“Mammaw and Pappaw” were simpler folk. They hardly ever dined away from home and when they did, it was at “Po’Folks” which served the exact same cuisine as what was made at home. Mammaw was a cook’s cook and while she could never provide exact measurements, most of my family recipes come from her. Mammaw could be kind of mean. She had well-manicured nails as thick as a chalkboard and would use them to paint imaginary pictures on the table while she retold a story. The hand gestures never made sense but she could make a mean meal.She wasn’t always mean and at times she could be downright loving but her Grandchildren were keenly aware that she enjoyed being a Mother more than a Grandmother. My favorite memories of her are her giggling like a school girl at my Pappaw’s jokes. After decades together they never stopped flirting with each other. They were in love.
Mammaw and Pappaw met when she was 16 and he was 20. They both lived and worked on adjacent dairy farms and were married when she was 17 and he was 21. The Depression had begun and when farming wasn’t an ideal option, my Pappaw joined the Army. His unit was the 10th Mountain Division and his training in Colorado included, skiing, snow shoeing and mountain climbing. During the conflict, the division had one of the highest casualty rates. Thankfully, a jeep rolled over on him before he was ever depoloyed. His injuries were critical and he almost lost a leg but he was honorably discharged and made a full recovery.
After he was discharged, he became a professional glass blower and it was time for them to start a family. Try they did but heartache after heartache ensued. After carrying to term, delivering and bringing home two babies that died in the middle of the night, they opted to adopt. When they finally adopted my Dad and Uncle Ricky, their family unit was complete. Mammaw understandably doted on her boys and coddled them like infants until they were both well in to adulthood.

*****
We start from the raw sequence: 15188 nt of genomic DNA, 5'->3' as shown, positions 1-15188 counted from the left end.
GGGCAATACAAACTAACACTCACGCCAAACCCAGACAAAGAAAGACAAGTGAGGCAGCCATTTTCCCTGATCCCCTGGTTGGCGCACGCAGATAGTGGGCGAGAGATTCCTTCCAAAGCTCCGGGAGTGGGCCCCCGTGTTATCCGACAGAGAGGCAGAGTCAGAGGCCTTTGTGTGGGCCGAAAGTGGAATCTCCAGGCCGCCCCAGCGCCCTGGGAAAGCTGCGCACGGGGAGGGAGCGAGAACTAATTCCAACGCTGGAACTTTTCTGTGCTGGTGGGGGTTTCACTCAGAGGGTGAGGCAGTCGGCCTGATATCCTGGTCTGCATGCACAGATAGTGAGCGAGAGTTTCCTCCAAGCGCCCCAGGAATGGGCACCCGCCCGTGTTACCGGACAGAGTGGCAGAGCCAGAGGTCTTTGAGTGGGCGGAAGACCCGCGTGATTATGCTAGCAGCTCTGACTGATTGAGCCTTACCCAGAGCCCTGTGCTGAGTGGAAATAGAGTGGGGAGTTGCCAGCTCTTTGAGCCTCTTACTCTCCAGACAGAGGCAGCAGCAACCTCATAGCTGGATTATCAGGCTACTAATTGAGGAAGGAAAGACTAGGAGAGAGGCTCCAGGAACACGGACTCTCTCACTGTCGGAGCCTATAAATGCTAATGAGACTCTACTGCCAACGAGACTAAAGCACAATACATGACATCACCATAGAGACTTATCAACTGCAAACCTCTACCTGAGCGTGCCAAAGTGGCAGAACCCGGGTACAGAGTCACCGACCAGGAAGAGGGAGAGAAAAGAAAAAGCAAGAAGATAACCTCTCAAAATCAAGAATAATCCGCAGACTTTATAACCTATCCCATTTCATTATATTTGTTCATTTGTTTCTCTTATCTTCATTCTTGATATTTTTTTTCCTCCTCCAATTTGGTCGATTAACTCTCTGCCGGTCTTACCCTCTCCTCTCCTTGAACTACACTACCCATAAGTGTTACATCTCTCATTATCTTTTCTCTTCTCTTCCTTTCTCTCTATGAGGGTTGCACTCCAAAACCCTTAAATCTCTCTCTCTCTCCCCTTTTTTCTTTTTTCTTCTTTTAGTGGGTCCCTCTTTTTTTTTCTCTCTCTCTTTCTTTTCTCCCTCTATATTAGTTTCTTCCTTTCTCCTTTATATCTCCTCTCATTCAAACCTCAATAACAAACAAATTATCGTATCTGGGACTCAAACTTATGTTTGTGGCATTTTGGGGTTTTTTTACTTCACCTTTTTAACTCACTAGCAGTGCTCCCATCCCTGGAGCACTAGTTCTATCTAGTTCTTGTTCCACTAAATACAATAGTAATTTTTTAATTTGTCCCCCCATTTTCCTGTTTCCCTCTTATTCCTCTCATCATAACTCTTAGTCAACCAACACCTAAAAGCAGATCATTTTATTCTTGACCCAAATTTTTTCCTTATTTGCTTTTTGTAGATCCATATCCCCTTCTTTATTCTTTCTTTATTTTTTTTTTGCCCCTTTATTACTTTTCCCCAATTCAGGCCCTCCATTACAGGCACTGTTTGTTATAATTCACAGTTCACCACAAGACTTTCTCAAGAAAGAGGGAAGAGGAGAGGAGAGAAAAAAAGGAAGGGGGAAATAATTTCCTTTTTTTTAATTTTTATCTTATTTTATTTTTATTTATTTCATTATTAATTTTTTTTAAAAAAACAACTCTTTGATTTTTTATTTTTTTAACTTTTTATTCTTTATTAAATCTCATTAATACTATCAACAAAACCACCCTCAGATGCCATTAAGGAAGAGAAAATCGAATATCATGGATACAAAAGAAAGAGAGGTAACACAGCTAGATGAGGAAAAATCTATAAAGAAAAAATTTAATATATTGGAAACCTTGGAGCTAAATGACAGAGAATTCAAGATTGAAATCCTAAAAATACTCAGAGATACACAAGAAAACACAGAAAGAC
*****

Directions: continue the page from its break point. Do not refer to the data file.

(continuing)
My Pappaw was a nut. He was a firecracker and he was my most favorite. I realize you’re not supposed to admit to having family favorites but he and I were kindred spirits.
With his own two calloused hands, he built his dream home in the deep woods of East Texas. The house was tiny, it was rudimentary and only had two bedrooms but it boasted two wood-burning stoves. It was the definition of cozy.Not a lot of cars drove down the clay road that led to Mammaw and Pappaw’s, so they always heard us coming and were always eagerly waiting on their little front porch as we pulled in to the drive. Pappaw always greeted us girls with a “Hey Sister, good to see ya”. He never let us carry in our own luggage and as soon as we, the dogs and the bags were inside, he’d usher us  to warm ourselves beside the fire that he’d been so tenderly caring for. Pappaw taught me how to drive a tractor, he advised me that if I ever came across a Copperhead Snake, I should step on it’s head because “they pop right off”. These aren’t lessons that I’ve ever applied to my actual life. Still, they are unique to me and nice to have in my arsenal, just in case.
Christmas at the Owens’ home was sparse in comparison to the Colbath home. The house wasn’t quite as sprawling and the furnishings weren’t so plush. Still, my sisters and I were (mostly) content to share the same lumpy mattress of the pull-out couch.
Every meal was made with love on the kitchen’s wood-burning stove and waiting for those meals while the aromas tickled our taste buds was sheer agony. The waiting always made the food taste so much better in the end. In the mornings, we were awakened to the scents of homemade biscuits, sausage, bacon, eggs and fresh gravy, all prepared by Pappaw. Christmas dinner couldn’t come soon enough as we were tortured by the enticing smells of Cornbread Dressing, Chicken and Dumplings, Ham, Turkey and so many Pies.
We were given presents at Christmas by Mammaw and Pappaw. They weren’t expensive or elaborate. They weren’t memorable. What’s memorable is sitting down to dinner. Pappaw would say “Ya’ll find what’s fit to eat and eat it”.
Everything was fit to eat. We all ate to our heart’s content and then reconnected in the dark, with only the light of the fridge as we contented ourselves a little more.